Managing State Finances: Punjab Struggles With High Debt, Revenue Plunge
A farmer harvests a wheat crop. (Photographer: Asad Zaidi/Bloomberg)

Managing State Finances: Punjab Struggles With High Debt, Revenue Plunge

The slowdown in state tax revenue and reduced transfers from the central government has forced the North Indian state of Punjab to cut spending across a number of new projects and schemes. So dire is the situation that the state even had to stagger salary payments last month, said Punjab Finance Minister Manpreet Singh Badal in an interview to BloombergQuint.

Tax collections are lower by 10-15 percent compared to the budget estimates, Badal said. “Not only in terms of the tax that we had budgeted for but also in terms of the grant from the Government of India and the devolution which comes from the centre,” Badal said. “Even though Punjab is a very small state, almost Rs 1,500 crore of less tax is coming in than what had budgeted for.”

Badal echoes the sentiment of a number of state finance ministers. Weaker tax revenues, lower and, sometimes delayed, transfers from the central government have made the management of state finances tougher in 2019-20. The result is lesser room for spending when the economy is already under pressure.

While the combined fiscal deficit of states was expected to settle at 2.6 percent during the current year, the target now seems out of reach. State deficits may hit 3 percent this year, estimated India Ratings and Research in a report earlier this month.

In Punjab, the government is trying to keep the deficit in check, said Badal, adding that the negative consequences of that are being felt across the state. The state had budgeted for a fiscal deficit of 3.4 percent.

We will try and stick to our fiscal parameters. But that would mean that there would be less spending and less growth for the state. Almost 60 percent of all welfare activities, which are taken by governments are actually taken up by the state governments. The state government is responsible for education, health, agriculture, running of canals, social security, policing, etc. If you have less money, then you have less money to spend on the welfare of the people and also consequently, the growth of the state.
Manpreet Singh Badal, Finance Minister, Punjab

Badal, who joined finance ministers of states like Delhi, West Bengal and Kerala, in protesting the delays in central transfers, particularly of GST compensation cess, compares the situation to a ‘sovereign default’.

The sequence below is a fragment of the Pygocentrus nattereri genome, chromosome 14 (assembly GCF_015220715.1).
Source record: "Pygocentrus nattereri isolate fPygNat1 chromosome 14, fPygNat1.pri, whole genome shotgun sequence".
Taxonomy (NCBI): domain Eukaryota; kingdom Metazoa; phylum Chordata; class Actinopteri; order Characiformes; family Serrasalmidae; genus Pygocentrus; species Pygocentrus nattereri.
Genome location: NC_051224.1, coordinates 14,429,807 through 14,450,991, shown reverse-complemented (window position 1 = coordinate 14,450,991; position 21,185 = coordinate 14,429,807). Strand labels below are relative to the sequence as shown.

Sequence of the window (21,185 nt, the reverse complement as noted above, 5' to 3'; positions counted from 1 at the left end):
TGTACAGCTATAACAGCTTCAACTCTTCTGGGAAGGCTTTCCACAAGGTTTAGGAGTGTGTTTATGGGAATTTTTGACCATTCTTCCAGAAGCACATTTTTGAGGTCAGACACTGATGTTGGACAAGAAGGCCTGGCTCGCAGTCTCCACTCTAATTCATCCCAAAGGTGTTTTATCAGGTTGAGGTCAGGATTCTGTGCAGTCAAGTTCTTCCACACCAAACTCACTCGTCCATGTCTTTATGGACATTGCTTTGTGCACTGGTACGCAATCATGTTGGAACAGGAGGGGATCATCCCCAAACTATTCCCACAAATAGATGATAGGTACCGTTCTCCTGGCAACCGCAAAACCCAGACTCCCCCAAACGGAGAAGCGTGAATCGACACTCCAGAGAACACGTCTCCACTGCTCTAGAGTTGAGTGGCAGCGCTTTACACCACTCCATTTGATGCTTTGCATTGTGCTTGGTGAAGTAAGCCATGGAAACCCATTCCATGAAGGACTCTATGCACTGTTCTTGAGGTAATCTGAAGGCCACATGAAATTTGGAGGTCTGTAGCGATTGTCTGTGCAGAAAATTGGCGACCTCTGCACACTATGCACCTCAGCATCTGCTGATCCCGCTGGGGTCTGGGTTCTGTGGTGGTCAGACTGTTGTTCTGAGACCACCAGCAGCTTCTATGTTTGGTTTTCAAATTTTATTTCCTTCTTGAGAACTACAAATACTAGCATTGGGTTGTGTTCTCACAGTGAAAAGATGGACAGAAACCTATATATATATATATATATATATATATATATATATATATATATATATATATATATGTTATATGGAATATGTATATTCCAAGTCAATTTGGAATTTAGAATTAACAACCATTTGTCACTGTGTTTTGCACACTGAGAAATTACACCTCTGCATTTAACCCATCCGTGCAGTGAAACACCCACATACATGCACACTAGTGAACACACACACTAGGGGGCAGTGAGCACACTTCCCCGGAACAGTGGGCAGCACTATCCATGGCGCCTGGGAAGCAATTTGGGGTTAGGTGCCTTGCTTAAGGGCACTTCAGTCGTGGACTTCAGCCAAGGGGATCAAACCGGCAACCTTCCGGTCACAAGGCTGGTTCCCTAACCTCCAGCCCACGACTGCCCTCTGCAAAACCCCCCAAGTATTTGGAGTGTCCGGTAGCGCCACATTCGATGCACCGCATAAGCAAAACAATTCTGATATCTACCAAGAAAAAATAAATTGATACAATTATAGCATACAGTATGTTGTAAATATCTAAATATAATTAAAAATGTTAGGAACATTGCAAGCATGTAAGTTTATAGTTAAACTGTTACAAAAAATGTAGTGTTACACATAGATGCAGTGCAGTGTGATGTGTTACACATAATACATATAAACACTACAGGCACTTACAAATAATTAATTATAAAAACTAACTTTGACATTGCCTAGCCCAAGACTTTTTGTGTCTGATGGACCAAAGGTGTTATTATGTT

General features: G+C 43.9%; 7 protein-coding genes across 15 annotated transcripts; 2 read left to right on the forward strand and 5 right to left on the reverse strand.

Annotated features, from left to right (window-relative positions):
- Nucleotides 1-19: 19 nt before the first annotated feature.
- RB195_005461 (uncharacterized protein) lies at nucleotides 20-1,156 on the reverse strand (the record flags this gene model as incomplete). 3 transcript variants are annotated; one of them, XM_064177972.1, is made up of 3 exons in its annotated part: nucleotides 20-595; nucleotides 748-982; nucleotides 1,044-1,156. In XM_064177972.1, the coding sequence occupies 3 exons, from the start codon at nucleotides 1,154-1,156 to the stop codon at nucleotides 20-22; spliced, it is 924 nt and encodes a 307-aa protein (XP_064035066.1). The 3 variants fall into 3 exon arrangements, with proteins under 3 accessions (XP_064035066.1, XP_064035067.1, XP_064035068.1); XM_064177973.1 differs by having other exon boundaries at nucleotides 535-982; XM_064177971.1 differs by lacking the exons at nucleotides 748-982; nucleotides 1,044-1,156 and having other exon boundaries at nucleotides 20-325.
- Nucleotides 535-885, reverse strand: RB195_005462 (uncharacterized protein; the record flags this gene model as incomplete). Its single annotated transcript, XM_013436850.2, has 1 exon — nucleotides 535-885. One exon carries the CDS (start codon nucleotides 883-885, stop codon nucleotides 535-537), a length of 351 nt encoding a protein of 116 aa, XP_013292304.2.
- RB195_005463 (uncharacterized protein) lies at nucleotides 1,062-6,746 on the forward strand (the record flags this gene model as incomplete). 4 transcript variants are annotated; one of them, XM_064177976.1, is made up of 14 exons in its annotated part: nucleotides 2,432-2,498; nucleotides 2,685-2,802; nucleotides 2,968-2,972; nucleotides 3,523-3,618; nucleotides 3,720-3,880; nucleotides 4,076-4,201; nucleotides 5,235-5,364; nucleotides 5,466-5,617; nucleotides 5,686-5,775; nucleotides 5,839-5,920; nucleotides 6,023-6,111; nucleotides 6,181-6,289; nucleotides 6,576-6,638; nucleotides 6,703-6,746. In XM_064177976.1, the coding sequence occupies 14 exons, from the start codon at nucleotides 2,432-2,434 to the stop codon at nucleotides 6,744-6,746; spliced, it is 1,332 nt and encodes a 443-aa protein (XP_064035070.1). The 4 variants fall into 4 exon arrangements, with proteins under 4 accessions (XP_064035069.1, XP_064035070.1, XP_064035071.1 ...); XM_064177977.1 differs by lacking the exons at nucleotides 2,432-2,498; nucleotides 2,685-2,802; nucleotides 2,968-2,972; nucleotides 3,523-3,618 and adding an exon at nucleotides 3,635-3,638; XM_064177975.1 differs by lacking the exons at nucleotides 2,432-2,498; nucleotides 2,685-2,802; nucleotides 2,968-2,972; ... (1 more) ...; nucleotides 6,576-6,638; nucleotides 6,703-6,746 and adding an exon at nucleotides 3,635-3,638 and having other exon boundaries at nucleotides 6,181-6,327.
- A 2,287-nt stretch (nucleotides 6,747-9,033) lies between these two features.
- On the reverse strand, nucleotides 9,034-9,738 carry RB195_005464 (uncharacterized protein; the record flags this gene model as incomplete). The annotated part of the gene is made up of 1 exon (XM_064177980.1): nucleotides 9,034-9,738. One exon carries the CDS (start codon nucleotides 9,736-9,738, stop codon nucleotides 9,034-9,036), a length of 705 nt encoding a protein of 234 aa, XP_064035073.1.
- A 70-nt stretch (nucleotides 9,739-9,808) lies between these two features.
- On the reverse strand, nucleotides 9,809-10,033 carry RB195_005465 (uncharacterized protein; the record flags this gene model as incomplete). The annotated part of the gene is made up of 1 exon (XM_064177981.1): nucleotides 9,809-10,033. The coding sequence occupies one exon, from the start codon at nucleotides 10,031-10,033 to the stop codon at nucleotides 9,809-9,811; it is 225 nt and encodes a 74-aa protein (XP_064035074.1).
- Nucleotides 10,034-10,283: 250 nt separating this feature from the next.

“Not being able to get paid and in time almost amounts to a sovereign default. This is a constitutional obligation. We had trusted the Union of India when we subsumed our taxes, when we surrendered our financial sovereignty to the Government of India. But not being paid on time and not even been given a satisfactory answer, I think that it is unfair,” Badal said.

Unsustainable Subsidy Burden

That’s not to say that states are not to blame for the current situation that many of them find themselves in.

In Punjab, for instance, large power subsidies are doled out to farmers, along with industrial and domestic consumers. In 2019-20, the state allocated Rs 8,969 crore for subsidised power for farmers. Another Rs 1,513 crore and Rs 1,916 crore was allocated for power subsides to industries and domestic consumers.

That took the total power subsidy bill to Rs 12,398 crore.

Will a tough fiscal situation together with mounting debt force a change in state’s thinking on subsidies? Badal, candidly, admits that the political repercussions of removing farm subsidies may be too much for any government.

As someone who anxiously and every day reflects on the future of Punjab, this is an exercise that we engage in every month but removing subsidies from the farmers of Punjab is almost like the Kashmir question. We can debate it and all, but it is very difficult to settle it. With such a large population engaged in agriculture and very successful agriculture, I am not sure many governments would have the political guts to actually deal with the fallout of this decision.
Manpreet Singh Badal, Finance Minister, Punjab

In addition to already high spend on subsidies, the state also took on the burden of a farm loan waiver. It announced a Rs 10,000-crore farm loan waiver, of which, Rs 3,000 crore is budgeted to be spent in 2019-20.

The high spends have meant that Punjab has a revenue deficit of 2 percent of gross state domestic product— the second highest across Indian states after Rajasthan.

Punjab’s Debt Binge

Punjab is also India’s most indebted state with debt-gross state domestic product ratio of 40 percent. Interest payments, budgeted at Rs 17,669 crore in 2019-20, make up over 22.5 percent of the state’s revenue receipts.

Historically, Punjab has had among the highest debt ratios, which Badal attributes to historical baggage, including a long period of insurgency. Still, the state did manage to bring down its debt-gross state domestic product ratio to below 40 percent between 2008 and 2016.

Badal said the answer lies in promoting investment in the state, which will raise economic activity and the state domestic product. His government, Badal claimed, is making an effort to do just that.

We are trying to get investments in Punjab and trying to increase the GSDP of the state. I am very happy to report to your listeners that in the last three years, almost Rs 55,000 crore of investments have actually been grounded in the state of Punjab.
Manpreet Singh Badal, Finance Minister, Punjab

“Whatever it takes, Punjab is going to be progressed. Willingly, if possible, but kicking and screaming if required,” Badal said.

Watch the full interview with Punjab Finance Minister Manpreet Singh Badal here...

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